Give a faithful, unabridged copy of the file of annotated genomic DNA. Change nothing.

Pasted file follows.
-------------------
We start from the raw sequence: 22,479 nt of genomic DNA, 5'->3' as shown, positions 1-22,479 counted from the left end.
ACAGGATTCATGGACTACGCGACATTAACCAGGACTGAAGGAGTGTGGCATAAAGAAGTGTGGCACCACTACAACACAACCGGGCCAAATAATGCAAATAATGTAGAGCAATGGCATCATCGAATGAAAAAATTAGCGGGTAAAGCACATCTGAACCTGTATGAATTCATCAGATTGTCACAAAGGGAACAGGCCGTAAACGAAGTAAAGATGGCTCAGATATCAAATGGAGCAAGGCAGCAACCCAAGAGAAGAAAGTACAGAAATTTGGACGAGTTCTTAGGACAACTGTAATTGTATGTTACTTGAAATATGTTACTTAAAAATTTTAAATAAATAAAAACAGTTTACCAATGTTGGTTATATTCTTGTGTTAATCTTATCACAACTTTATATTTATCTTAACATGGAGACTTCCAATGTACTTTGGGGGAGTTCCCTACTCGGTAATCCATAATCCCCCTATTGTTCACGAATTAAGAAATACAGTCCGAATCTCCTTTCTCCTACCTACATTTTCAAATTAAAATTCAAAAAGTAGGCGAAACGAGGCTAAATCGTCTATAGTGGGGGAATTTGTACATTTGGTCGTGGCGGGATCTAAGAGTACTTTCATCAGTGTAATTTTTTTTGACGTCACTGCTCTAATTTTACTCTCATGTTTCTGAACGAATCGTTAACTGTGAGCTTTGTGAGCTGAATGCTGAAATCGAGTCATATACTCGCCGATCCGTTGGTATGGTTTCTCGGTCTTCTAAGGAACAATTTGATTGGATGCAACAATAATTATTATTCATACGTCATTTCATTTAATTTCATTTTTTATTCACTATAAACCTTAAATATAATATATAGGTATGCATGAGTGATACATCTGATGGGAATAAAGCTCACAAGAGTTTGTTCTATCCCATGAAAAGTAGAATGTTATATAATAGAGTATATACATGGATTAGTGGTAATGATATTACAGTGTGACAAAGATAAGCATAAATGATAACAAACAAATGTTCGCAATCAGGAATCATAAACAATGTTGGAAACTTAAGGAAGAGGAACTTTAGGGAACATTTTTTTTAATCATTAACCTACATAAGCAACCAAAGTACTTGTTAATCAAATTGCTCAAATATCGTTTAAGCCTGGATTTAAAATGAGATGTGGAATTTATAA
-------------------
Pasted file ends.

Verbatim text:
We start from the raw sequence: 22,479 nt of genomic DNA, 5'->3' as shown, positions 1-22,479 counted from the left end.
ACAGGATTCATGGACTACGCGACATTAACCAGGACTGAAGGAGTGTGGCATAAAGAAGTGTGGCACCACTACAACACAACCGGGCCAAATAATGCAAATAATGTAGAGCAATGGCATCATCGAATGAAAAAATTAGCGGGTAAAGCACATCTGAACCTGTATGAATTCATCAGATTGTCACAAAGGGAACAGGCCGTAAACGAAGTAAAGATGGCTCAGATATCAAATGGAGCAAGGCAGCAACCCAAGAGAAGAAAGTACAGAAATTTGGACGAGTTCTTAGGACAACTGTAATTGTATGTTACTTGAAATATGTTACTTAAAAATTTTAAATAAATAAAAACAGTTTACCAATGTTGGTTATATTCTTGTGTTAATCTTATCACAACTTTATATTTATCTTAACATGGAGACTTCCAATGTACTTTGGGGGAGTTCCCTACTCGGTAATCCATAATCCCCCTATTGTTCACGAATTAAGAAATACAGTCCGAATCTCCTTTCTCCTACCTACATTTTCAAATTAAAATTCAAAAAGTAGGCGAAACGAGGCTAAATCGTCTATAGTGGGGGAATTTGTACATTTGGTCGTGGCGGGATCTAAGAGTACTTTCATCAGTGTAATTTTTTTTGACGTCACTGCTCTAATTTTACTCTCATGTTTCTGAACGAATCGTTAACTGTGAGCTTTGTGAGCTGAATGCTGAAATCGAGTCATATACTCGCCGATCCGTTGGTATGGTTTCTCGGTCTTCTAAGGAACAATTTGATTGGATGCAACAATAATTATTATTCATACGTCATTTCATTTAATTTCATTTTTTATTCACTATAAACCTTAAATATAATATATAGGTATGCATGAGTGATACATCTGATGGGAATAAAGCTCACAAGAGTTTGTTCTATCCCATGAAAAGTAGAATGTTATATAATAGAGTATATACATGGATTAGTGGTAATGATATTACAGTGTGACAAAGATAAGCATAAATGATAACAAACAAATGTTCGCAATCAGGAATCATAAACAATGTTGGAAACTTAAGGAAGAGGAACTTTAGGGAACATTTTTTTTAATCATTAACCTACATAAGCAACCAAAGTACTTGTTAATCAAATTGCTCAAATATCGTTTAAGCCTGGATTTAAAATGAGATGTGGAATTTATAA